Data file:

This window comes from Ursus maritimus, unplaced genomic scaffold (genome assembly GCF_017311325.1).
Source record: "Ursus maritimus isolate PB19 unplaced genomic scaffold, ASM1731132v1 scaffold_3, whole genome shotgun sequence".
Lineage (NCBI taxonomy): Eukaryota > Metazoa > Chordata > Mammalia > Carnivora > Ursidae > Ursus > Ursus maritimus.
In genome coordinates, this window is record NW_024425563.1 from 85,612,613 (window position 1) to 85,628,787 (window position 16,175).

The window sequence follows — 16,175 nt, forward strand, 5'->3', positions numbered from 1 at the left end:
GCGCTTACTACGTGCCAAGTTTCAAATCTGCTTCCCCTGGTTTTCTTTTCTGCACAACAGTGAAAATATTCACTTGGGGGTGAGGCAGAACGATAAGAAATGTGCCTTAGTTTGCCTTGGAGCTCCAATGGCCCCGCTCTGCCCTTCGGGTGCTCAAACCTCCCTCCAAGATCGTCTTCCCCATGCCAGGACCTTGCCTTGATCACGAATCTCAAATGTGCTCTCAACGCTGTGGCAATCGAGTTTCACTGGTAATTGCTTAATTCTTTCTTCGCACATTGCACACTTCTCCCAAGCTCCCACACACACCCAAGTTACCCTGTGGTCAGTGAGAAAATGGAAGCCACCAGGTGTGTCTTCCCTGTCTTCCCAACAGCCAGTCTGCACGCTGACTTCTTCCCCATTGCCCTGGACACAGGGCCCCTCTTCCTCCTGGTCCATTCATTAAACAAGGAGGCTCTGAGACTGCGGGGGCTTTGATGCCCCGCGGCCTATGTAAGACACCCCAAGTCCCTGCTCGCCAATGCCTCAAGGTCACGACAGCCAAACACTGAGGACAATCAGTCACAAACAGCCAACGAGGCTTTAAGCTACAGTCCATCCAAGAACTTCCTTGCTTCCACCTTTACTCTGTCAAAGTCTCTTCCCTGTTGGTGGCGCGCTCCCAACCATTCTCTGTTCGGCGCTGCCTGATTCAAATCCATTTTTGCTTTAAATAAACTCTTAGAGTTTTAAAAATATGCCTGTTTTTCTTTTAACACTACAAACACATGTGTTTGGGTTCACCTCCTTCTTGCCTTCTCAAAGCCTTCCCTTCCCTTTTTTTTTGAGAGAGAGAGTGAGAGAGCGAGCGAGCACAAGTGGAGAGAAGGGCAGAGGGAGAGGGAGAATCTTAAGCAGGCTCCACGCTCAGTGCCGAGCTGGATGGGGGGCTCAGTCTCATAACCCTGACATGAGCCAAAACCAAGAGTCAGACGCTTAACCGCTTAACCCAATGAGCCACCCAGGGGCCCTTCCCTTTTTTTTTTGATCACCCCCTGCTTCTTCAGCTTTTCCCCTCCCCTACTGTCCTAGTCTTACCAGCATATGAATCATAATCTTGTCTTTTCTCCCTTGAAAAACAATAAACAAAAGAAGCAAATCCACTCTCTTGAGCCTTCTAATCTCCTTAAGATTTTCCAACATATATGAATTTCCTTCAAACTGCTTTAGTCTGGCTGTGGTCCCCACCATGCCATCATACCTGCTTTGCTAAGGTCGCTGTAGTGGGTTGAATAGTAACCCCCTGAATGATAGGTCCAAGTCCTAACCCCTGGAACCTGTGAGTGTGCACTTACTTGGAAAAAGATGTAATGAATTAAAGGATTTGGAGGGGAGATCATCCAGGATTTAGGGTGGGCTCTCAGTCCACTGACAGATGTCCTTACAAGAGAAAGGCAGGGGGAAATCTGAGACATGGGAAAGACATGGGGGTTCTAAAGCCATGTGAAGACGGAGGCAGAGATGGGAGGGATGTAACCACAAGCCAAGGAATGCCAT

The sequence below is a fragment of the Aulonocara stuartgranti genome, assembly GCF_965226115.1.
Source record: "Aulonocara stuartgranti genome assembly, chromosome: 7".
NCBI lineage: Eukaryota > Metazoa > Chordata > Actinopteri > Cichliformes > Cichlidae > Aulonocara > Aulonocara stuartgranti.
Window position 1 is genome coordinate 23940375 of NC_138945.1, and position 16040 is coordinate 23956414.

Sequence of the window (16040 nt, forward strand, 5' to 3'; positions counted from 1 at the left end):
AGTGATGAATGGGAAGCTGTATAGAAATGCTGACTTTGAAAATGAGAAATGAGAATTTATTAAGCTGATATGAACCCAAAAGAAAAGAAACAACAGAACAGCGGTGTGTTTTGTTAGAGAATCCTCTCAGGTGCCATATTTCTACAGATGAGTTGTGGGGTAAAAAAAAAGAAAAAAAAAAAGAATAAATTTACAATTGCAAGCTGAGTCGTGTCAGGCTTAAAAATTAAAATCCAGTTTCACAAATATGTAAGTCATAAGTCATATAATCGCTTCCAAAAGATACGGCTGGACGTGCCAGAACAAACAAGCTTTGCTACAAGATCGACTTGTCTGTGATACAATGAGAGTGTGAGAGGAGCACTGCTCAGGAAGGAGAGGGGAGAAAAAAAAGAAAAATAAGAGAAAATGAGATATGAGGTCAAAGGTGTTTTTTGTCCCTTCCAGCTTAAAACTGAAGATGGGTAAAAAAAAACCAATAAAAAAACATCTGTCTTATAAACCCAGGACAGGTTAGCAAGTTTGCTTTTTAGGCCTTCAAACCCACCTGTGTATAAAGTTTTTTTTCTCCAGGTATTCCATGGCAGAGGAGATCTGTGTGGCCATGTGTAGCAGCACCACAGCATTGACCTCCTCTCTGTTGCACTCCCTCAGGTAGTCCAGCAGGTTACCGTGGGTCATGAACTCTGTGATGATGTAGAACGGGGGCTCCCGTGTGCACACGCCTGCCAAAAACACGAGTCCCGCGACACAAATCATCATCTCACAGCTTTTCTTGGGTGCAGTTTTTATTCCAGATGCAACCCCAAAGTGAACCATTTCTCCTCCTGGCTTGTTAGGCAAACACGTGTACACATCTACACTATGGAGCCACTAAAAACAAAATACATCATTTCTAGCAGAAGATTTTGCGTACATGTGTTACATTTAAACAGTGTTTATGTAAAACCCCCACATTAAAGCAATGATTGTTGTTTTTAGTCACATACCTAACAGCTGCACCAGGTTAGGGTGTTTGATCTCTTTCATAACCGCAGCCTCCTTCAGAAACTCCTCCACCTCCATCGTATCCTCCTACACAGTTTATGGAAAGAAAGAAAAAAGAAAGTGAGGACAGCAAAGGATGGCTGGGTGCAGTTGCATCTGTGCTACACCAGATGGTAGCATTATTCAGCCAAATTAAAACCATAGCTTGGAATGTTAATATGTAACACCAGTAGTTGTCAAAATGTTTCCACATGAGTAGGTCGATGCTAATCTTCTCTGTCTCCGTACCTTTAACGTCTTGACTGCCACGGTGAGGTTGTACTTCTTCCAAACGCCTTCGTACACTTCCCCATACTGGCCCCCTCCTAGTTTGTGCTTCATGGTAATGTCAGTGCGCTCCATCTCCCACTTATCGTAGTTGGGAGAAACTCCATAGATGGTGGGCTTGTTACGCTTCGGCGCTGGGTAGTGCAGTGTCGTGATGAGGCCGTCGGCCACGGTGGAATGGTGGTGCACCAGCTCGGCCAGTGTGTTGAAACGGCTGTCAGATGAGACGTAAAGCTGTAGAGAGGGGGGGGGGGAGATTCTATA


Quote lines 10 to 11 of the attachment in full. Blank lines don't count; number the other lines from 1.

Window position 1 is genome coordinate 23940375 of NC_138945.1, and position 16040 is coordinate 23956414.

Sequence of the window (16040 nt, forward strand, 5' to 3'; positions counted from 1 at the left end):